One day in the British village of Midwich all of the adult citizens lose consciousness. When they later reawaken they learn that the women of child bearing age have suddenly become pregnant. When their babies are born they grow at an unusual rate and have albino like features with pale skin/white blond hair. The kids turn out to be highly intelligent, prove to possess telepathic abilities, and stay together at all times. They also seem to have no conscience or ability to care for the people they come in contact with. In simple terms: they’re damn scary freakazoids. When the children later are accused of murdering different villagers and are feared to be evil (who knew?), a professor, Gordon Zellaby (George Sanders) tries to use a mental trick to block the children from seeing his plan of destroying them. The film was remade in 1995 by John Carpenter. The glowing-eye effect, when the children used their mental powers, was achieved by creating animated overlays of a bright white iris; this created a bright glowing iris with a black pupil when optically printed into the film. This technique was used mostly on freeze frames to create the required effect; the only sequence of live motion processed in this way was the scene in which David tells Alan Bernard to "leave us alone" where the eye effect appears as David speaks.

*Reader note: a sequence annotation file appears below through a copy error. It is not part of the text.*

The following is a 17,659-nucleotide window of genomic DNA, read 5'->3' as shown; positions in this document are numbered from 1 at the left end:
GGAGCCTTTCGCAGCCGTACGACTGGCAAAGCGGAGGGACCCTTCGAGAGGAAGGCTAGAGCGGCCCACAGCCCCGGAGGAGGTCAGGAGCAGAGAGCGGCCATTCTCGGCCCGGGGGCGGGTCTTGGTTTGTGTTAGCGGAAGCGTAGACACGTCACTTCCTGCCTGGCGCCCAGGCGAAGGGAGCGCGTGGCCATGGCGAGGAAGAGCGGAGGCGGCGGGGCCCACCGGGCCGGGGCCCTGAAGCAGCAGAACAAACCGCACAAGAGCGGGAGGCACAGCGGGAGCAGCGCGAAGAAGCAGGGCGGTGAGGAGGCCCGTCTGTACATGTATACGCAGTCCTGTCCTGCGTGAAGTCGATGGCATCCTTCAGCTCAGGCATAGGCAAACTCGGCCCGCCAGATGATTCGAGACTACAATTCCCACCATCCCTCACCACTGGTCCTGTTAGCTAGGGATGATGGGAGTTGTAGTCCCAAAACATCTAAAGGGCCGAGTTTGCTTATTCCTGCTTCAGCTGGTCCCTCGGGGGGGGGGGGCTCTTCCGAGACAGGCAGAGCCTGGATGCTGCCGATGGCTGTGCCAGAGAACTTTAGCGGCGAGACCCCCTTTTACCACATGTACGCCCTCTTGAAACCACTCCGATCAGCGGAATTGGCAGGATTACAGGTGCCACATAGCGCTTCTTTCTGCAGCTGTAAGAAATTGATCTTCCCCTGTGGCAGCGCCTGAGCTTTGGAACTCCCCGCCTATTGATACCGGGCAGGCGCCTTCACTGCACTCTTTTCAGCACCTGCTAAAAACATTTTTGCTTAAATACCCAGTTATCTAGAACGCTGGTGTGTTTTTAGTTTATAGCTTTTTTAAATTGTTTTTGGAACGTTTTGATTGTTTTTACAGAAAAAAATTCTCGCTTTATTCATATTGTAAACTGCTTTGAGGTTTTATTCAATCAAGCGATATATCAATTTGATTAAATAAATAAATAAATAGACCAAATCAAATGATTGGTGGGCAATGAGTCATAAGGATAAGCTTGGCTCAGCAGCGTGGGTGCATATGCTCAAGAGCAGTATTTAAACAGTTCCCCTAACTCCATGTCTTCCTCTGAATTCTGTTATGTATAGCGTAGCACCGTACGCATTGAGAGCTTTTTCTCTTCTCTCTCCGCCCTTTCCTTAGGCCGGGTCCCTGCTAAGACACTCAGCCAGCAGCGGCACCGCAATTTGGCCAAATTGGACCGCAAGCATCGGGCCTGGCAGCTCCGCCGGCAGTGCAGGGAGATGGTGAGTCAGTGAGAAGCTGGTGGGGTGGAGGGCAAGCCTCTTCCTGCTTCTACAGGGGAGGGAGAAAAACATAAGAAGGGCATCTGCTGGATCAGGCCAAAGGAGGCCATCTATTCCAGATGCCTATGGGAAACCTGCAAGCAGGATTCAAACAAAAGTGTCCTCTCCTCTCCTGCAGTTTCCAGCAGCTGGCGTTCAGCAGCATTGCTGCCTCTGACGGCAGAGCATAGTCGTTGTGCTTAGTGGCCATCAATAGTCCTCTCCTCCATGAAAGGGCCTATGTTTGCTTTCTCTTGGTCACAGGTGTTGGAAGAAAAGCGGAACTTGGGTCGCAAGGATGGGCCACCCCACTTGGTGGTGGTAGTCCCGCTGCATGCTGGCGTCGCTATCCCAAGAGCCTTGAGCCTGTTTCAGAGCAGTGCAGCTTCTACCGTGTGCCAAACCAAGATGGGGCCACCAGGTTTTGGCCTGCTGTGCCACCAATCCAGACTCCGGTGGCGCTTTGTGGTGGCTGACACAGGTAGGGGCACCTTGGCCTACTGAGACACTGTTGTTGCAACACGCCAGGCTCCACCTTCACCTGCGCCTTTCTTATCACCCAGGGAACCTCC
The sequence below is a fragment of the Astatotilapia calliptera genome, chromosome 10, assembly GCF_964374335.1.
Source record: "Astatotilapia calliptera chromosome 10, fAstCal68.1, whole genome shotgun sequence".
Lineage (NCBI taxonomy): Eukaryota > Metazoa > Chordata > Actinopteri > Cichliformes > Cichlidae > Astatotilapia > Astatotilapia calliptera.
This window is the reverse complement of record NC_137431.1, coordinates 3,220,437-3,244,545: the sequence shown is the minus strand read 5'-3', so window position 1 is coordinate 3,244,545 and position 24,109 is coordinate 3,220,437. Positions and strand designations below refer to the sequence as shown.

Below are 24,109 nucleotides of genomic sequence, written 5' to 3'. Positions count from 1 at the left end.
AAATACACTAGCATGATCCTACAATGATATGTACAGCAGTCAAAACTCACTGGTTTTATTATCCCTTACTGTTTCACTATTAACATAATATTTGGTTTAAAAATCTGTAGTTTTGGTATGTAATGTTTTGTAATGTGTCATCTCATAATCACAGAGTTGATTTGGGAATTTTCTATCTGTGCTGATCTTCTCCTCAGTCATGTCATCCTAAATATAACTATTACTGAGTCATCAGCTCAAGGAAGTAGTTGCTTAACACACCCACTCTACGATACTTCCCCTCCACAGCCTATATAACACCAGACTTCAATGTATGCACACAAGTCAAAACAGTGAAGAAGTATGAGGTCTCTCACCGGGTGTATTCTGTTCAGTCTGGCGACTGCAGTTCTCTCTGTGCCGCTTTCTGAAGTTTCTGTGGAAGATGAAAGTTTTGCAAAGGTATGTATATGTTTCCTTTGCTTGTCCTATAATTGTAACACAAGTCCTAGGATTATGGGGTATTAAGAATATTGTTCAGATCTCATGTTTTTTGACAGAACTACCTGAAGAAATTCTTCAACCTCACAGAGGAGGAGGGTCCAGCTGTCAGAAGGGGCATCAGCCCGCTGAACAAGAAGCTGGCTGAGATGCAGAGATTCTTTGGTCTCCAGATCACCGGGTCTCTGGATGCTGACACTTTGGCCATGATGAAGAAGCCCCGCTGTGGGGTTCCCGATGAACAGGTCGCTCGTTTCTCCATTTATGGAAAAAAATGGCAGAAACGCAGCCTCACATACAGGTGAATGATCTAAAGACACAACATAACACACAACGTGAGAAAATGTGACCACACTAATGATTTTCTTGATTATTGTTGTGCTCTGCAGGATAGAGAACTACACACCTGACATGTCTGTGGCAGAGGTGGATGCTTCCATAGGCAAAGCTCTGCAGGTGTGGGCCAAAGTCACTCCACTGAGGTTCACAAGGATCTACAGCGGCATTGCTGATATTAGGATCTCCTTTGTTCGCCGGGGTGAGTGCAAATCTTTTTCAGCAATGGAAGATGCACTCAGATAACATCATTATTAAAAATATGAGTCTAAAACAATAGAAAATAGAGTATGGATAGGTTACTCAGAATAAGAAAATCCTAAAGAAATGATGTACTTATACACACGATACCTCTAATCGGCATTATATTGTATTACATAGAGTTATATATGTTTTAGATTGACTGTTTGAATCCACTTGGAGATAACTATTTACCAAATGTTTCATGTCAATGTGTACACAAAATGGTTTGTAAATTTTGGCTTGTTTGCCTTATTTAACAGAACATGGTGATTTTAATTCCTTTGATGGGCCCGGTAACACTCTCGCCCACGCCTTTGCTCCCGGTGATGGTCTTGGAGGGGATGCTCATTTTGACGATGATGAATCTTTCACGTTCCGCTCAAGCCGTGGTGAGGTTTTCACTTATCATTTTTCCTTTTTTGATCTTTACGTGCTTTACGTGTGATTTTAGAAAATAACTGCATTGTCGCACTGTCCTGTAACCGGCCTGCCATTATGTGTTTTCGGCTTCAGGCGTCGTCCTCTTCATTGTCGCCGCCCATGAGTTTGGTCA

Based on the 1977 short story by Stephen King, a young couple Vicky (Linda Hamilton) and Burt (Peter Horton) who are moving out West, find themselves the sole pair of adults in the small town of Gatlin, Nebraska. They soon learn that it has been overtaken by a cult of children led by an evil preacher named Issac (John Franklin). Along with his brainwashed followers who worship the demon “He Who Walks Behind the Rows”, the self proclaimed Voice of Law, Isaac and his second in charge Malachai (Courtney Gains) make sure all outsiders and adults are executed or sacrificed. Burt and Vicky begin to investigate what happened while evading the murderous wrath of the youths who are out to get them and armed with sickles and other deadly weapons. The two also try to convince the children that Isaac is just a false prophet but little do they know that the supposed spirit that lives in the cornfield is in fact actually real. TRIVIA: On the dashboard of Burt and Vicki's car is a copy of Night Shift, the Stephen King short story collection in which Children of the Corn originally appeared.